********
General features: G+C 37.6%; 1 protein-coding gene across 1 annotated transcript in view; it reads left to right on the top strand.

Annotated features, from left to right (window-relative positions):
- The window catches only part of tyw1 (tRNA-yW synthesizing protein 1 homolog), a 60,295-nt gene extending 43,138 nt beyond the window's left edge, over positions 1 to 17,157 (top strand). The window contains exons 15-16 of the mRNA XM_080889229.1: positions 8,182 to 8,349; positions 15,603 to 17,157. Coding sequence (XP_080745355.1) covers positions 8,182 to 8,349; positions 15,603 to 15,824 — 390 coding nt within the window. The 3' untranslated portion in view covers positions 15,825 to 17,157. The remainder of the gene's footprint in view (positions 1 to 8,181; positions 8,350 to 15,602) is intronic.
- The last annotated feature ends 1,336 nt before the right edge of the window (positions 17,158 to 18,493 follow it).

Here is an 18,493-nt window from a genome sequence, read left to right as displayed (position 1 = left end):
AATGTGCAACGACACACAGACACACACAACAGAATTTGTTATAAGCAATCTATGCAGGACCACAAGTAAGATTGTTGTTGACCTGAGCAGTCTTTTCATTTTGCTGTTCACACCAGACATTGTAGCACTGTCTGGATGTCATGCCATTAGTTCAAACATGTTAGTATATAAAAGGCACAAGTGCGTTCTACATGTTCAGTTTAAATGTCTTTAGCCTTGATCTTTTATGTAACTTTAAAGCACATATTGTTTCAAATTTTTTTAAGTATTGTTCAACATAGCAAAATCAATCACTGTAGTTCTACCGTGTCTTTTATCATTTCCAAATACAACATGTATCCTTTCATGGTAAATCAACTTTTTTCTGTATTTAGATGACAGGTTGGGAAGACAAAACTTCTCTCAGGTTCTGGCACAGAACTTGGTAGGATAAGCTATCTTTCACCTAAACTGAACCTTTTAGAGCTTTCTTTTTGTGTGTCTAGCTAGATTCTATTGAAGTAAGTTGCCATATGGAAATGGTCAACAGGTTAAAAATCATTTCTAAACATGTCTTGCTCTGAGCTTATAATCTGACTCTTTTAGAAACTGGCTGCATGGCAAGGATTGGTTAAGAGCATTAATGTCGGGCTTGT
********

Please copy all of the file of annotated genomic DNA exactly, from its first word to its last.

General features: G+C 37.6%; 1 protein-coding gene across 1 annotated transcript in view; it reads left to right on the top strand.

Annotated features, from left to right (window-relative positions):
- The window catches only part of tyw1 (tRNA-yW synthesizing protein 1 homolog), a 60,295-nt gene extending 43,138 nt beyond the window's left edge, over positions 1 to 17,157 (top strand). The window contains exons 15-16 of the mRNA XM_080889229.1: positions 8,182 to 8,349; positions 15,603 to 17,157. Coding sequence (XP_080745355.1) covers positions 8,182 to 8,349; positions 15,603 to 15,824 — 390 coding nt within the window. The 3' untranslated portion in view covers positions 15,825 to 17,157. The remainder of the gene's footprint in view (positions 1 to 8,181; positions 8,350 to 15,602) is intronic.
- The last annotated feature ends 1,336 nt before the right edge of the window (positions 17,158 to 18,493 follow it).

Here is an 18,493-nt window from a genome sequence, read left to right as displayed (position 1 = left end):
AATGTGCAACGACACACAGACACACACAACAGAATTTGTTATAAGCAATCTATGCAGGACCACAAGTAAGATTGTTGTTGACCTGAGCAGTCTTTTCATTTTGCTGTTCACACCAGACATTGTAGCACTGTCTGGATGTCATGCCATTAGTTCAAACATGTTAGTATATAAAAGGCACAAGTGCGTTCTACATGTTCAGTTTAAATGTCTTTAGCCTTGATCTTTTATGTAACTTTAAAGCACATATTGTTTCAAATTTTTTTAAGTATTGTTCAACATAGCAAAATCAATCACTGTAGTTCTACCGTGTCTTTTATCATTTCCAAATACAACATGTATCCTTTCATGGTAAATCAACTTTTTTCTGTATTTAGATGACAGGTTGGGAAGACAAAACTTCTCTCAGGTTCTGGCACAGAACTTGGTAGGATAAGCTATCTTTCACCTAAACTGAACCTTTTAGAGCTTTCTTTTTGTGTGTCTAGCTAGATTCTATTGAAGTAAGTTGCCATATGGAAATGGTCAACAGGTTAAAAATCATTTCTAAACATGTCTTGCTCTGAGCTTATAATCTGACTCTTTTAGAAACTGGCTGCATGGCAAGGATTGGTTAAGAGCATTAATGTCGGGCTTGT